Aldair was very proud to see his face on a national newspaper article.

  1. Words matter, positive words inspire positive actions. The children I work with come from very difficult environments. They constantly hear phrases or words like “You can’t”, “There is no money”, and “NO”. While working with them, I have established a positive communication approach, where kids are encouraged to speak in positive terms. When you change the way people talk, you change the way they think, ultimately impacting how they act. Use positive words in your work environment, this will change the way people, especially children, view their lives and their possibilities.
  1. Creativity is key, but don’t overthink it. We all want to come up with the next big idea. Sometimes, due to time and resources, it is just not possible. I constantly dream of creating a fundraiser that will solve all of the needs we have as an organization, but unfortunately, action gets resources, just thinking about it won’t. Don’t stress if your fundraising idea is not new or creative, if an idea works well to reach a key public and gather donations, that is perfectly fine. Sometimes the best brainstorming exercises occur when you are executing a simpler idea!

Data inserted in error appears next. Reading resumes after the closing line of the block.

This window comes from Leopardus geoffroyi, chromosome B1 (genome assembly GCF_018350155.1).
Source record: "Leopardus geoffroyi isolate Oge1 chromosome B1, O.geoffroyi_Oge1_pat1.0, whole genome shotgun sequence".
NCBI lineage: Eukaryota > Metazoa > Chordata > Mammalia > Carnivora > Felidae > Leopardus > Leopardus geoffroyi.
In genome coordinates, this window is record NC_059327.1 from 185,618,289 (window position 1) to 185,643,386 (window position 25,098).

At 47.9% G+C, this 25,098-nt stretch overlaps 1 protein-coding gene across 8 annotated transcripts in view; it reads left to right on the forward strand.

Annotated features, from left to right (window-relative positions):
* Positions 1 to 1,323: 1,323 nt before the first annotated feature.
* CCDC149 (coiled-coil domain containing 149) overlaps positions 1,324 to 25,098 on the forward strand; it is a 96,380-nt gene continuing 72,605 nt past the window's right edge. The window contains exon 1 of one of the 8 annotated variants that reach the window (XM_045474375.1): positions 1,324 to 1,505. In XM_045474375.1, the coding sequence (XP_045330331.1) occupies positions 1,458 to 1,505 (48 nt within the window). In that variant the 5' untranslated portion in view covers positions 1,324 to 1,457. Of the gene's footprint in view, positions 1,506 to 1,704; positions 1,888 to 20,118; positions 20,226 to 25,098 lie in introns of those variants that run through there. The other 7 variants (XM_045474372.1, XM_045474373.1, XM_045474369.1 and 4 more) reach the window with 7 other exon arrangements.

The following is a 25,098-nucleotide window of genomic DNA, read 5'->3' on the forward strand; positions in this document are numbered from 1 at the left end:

1. Talk about it, a lot. My mom always taught me not to brag, but when running a non-profit, I have to disagree. While I don’t brag about it, I do take advantage of every opportunity I get to talk about my work because you never know who might be willing to help or share some good contacts or resources.Passion is contagious! Share personal experiences, ask for help, and invite people to join. During flights, during coffee runs, and of course, social media, share your non-profit’s work. Some people might not have the time to volunteer, or money to donate, but they could have a good contact at a company or store that could benefit your work. Every conversation you have has potential to become an advantage for your nonprofit.

    Social media is a great way to expose your work, plus, kids love it!

    Social media is a great way to expose your work, plus, kids love it!

Working with a non-profit is a challenge, but using your knowledge and the tools you have at hand to help others is worth the effort. The key is trying new things and finding out what works best for your specific organization or cause and what does not.

I hope my lessons prove useful, and if you have any questions or ideas, be sure to reach out! In the meanwhile, I invite you to check out and support my latest fundraising campaign!